Which, Wilson says, is infinitely better than playing support for white blues rocker Kenny Wayne Shepherd. "After those shows we'd have like, maybe two people come up to the merch booth and buy stuff from us. It wasn't a real ideal pairing."
The band has been out on the road for two- to three-month stretches and hopes to pair up with another name headliner before hitting as many summer radio fests as possible.
But Wilson acknowledges that after nine months of effort and little in terms of tangible numbers, both he and the record company will have to consider giving up and moving on to the next projects -- the release of the Poppin' Wheelies record and a follow-up to Backburner. Heartening for Wilson's cause is the fact that tour mates Train were in a similar situation, touring and promoting their current album and single, "Meet Virginia," for more than 15 months before finding success.
"We're not going to give up on "Quitter' until the last possible minute," says Wilson adamantly. "We have enough signs that it's researching well enough to justify us keeping after it. The record-company people and the people at McCluskey and Associates, they use all kinds of mathematical formulas to calculate if something is working or if something is a hit or not. And all of the math says we've got a hit on our hands. The only problem is actually selling records."
The Uranus Presents CD release party is scheduled for Saturday, May 13, at Long Wong's in Tempe. The concert will feature performances by Sonic Thrills, Haggis, and Ghetto Cowgirl. Showtime is 9 p.m.
Cable Ready: Rap-metalers Bionic Jive, fresh off their performance at the New Times Music Showcase, were invited to perform on Jimmy & Doug's Farmclub.com, a program on the USA Television Network. Admittedly, we were unfamiliar with the show (when my TV's tuned to cable it's fixed on Lifetime. Call me a sally, but the Golden Girls tickle this writer's funny bone -- and the tarty Rue McClanahan is oh so easy on the eyes). So we decided to do a little checking, and it turns out that Farmclub.com is a new concept in television programming -- kind of like Star Search for the interactive age. The live-music program features unsigned bands performing in a talent competition with the online/viewing public serving as judges. Episode content is split between music from competitors and guest spots by established national acts. The Jivers traveled to Los Angeles last weekend to tape their appearance. Group leader Larry Elyea reports the trip was a success that saw them share a Farmclub.com bill with big names Juvenile and System of a Down. The episode is set to air on Monday, May 22, at 8 p.m. on USA.
And the Winners Are . . . : We got a nice chuckle when the Rep recently questioned the relative "meaning" in winning a New Times showcase award, quite a damning condemnation when you consider the source. After all, who knows more about being meaningless than the folks over at the Rep? But for the 13,000-plus who turned out for the event and the thousands of others who voted, this year's showcase was the biggest and, dare we say, best ever. After a week spent tabulating ballots, the winners were finally revealed at a ceremony held at Alice Cooper'stown last Thursday. The awards were handed out by yours truly, and fortunately, this year's trophy (which kind of looked like a giant penny with a severed ear on it) was far less scandalous than last year's decidedly phallic-looking hardware.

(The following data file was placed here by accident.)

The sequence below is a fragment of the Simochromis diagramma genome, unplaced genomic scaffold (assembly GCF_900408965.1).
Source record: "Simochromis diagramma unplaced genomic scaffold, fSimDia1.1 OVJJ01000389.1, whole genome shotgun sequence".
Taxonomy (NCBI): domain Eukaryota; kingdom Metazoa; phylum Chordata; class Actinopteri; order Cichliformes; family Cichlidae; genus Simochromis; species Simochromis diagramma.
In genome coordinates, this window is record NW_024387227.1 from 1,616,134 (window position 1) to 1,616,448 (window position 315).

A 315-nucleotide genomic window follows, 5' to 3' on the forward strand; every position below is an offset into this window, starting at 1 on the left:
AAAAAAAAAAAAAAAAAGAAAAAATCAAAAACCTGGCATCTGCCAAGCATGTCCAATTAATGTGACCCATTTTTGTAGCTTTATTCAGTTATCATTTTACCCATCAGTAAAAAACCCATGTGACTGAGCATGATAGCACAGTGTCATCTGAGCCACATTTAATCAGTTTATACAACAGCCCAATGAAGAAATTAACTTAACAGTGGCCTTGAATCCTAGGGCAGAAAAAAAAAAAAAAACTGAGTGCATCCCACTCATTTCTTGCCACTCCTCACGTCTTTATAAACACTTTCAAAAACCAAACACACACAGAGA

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To the victors. Leading off were a trio of champs defending their crowns: Sistah Blue, Cousins of the Wize and Barrio Latino all got return wins in the blues, hip-hop and Latino categories, respectively, while local icon and all-around good guy Walt Richardson was once again the top vote-getter in the reggae/ska department. Haggis was also a back-to-back victor, though this year's kudo came in the newly constituted pop grouping.
First-time entrants Ghetto Cowgirl, Subterranean Jazz and DJ Lego took the rock, jazz and DJ awards. Punk glamour gals the Peeps also earned the nod in their debut appearance, while newbies the Rumble Cats took home top honors in the roots division.
Twang artistes Flathead were hard-fought winners in an Americana tussle that saw them edge out the young and hungry Truckers on Speed, while another group of youthful upstarts, Tolerance, actually did claim the prize for best hard/modern rock band. And in a showcase first, the band voted most likely to make it big, Victims in Ecstacy, lost in the industrial category to repeat champs Radio Free America.
The ceremony itself was a thoroughly enjoyable affair that saw rock winners Ghetto Cowgirl play an opening set before surrendering the stage for a free-for-all jam session featuring Haggis, Truckers on Speed (who ripped through a cover of Neil Young's "Everybody Knows This Is Nowhere" and "Lightnin' Speed" by fellow locals the Piersons) and the nattily dressed Sonic Thrills -- who, falling short in the rock category, decided to play a tongue-in-cheek version of "Born to Lose." Mini-sets from punkers the Impossibles and future big shots Victims in Ecstacy followed. By the time the last chords rang out, the event, much like the free open bar, was but a memory with talk already turning to the 2001 showcase.